A conditional operator’s licence is valid only for the facility for which it has been issued. The operator cannot use it to work in another facility. The Director may impose certain conditions on the licence. The licence expires three years after it is issued, or on an earlier date specified on the licence, but may be renewed by the Director, if the renewal requirements are met. See section 5.4 of this guide, Licence Renewal, below.
Examples of when a conditional licence might be issued by the Director are as follows:
- a facility upgrade or expansion changes the classification level of the facility, and no operator employed in the facility has a licence at the new classification level of the facility;
- facilities are unable to hire a person with the required class of licence.
Conditions that may be placed on a conditional licence include, but are not limited to:
- the operator meeting specific training requirements in addition to the annual training requirements;
- technical support or operational back-up being available to the operator holding the conditional licence
5.3.4 Operator licence to be displayed
The owner or operating authority must clearly display the licence of every operator they employ at the operator’s workplace, or if this is not practical (such as for a collection system), at the premises from which the facility is managed.
Reciprocity refers to the process whereby certifying authorities may issue a certificate/licence without re-evaluating applicants’ qualifications from another jurisdiction. Under the Agreement on Internal Trade, Ontario Labour Mobility Act, the Ministry of Environment, Conservation and Parks recognizes certificates/licences from other Canadian provinces or territories that have certification programs equal to that of the Province of Ontario. Through reciprocity, operators from each Canadian province and territory can obtain an equivalent certificate/licence in another Canadian province or territory. Ontario will also consider reciprocity for operators from the United States, provided the standards of the state meet those of Ontario.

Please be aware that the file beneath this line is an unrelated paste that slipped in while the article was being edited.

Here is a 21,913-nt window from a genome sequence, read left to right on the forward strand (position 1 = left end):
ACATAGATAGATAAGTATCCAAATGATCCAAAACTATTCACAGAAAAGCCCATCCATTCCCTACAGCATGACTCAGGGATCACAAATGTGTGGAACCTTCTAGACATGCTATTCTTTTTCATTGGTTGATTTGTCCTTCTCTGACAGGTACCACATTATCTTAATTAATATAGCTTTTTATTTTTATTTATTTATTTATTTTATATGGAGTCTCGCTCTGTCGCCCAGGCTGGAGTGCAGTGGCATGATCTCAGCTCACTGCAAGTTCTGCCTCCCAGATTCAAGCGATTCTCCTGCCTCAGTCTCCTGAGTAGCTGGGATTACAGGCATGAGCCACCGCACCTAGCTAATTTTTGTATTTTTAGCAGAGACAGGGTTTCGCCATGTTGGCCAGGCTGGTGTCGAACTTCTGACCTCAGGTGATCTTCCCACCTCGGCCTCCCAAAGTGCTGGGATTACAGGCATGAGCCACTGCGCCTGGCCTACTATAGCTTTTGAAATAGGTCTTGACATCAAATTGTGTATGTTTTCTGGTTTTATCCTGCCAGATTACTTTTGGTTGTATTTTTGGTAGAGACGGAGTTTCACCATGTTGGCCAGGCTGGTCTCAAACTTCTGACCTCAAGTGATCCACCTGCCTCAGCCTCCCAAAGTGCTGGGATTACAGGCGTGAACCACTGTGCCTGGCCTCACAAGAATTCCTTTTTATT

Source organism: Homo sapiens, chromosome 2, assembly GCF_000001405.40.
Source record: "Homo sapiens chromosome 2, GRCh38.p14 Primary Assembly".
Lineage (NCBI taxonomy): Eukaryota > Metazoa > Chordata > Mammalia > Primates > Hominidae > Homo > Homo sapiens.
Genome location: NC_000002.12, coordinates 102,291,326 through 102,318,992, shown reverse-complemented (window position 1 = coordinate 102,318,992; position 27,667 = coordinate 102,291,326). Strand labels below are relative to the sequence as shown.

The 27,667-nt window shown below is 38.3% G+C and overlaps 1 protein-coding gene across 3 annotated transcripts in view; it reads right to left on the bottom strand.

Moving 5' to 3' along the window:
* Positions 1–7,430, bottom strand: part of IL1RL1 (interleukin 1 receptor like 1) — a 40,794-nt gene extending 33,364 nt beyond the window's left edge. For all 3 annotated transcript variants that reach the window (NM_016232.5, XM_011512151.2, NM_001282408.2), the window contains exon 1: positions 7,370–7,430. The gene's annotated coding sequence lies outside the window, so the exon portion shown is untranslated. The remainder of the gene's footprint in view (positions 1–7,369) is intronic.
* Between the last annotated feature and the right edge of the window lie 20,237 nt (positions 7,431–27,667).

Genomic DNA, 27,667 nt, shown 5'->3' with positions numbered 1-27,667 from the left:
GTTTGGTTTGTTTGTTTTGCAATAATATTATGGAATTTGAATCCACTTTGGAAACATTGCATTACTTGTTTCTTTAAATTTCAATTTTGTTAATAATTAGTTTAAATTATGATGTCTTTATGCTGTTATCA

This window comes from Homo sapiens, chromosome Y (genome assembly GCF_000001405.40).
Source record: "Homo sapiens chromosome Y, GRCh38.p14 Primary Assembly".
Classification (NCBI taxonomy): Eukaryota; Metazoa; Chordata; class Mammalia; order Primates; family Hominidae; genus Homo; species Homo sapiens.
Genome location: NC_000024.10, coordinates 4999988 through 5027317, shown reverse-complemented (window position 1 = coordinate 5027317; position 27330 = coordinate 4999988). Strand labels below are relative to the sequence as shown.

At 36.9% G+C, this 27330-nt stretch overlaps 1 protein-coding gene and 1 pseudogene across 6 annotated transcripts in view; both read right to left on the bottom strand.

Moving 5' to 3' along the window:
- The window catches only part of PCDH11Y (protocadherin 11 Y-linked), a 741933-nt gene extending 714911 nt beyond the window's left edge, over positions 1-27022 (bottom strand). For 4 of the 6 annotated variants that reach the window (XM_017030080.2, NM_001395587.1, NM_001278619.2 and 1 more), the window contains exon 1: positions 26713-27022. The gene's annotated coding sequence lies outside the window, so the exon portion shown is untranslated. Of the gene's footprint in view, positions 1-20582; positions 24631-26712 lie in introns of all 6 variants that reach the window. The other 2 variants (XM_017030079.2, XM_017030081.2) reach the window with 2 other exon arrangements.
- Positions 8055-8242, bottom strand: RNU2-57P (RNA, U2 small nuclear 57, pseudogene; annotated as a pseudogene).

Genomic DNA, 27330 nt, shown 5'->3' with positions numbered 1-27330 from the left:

5.4 Licence renewal
Renewal of an operator licence is the responsibility of the holder of the licence. An expired licence is not a valid licence. Contravening section 14 of O. Reg. 129/04 – i.e. working as an operator without holding a valid operator licence – is an offence under the Regulation. Therefore, it is important that operators notify the Ontario Water Wastewater Certification Office of a change in address and renew their licence before it expires.
Generally the Ontario Water Wastewater Certification Office issues a renewal notice to an operator ninety (90) days prior to the date when their licence expires. Operators who apply for licence renewal, meet the renewal qualifications, and pay the required fee will receive a new licence containing the new expiry date.
5.4.2 Renewing an operator licence
Operator licences expire every three years. To qualify for renewal, the operator must have:
- operator or related experience in the previous five years;
- pay the required fee.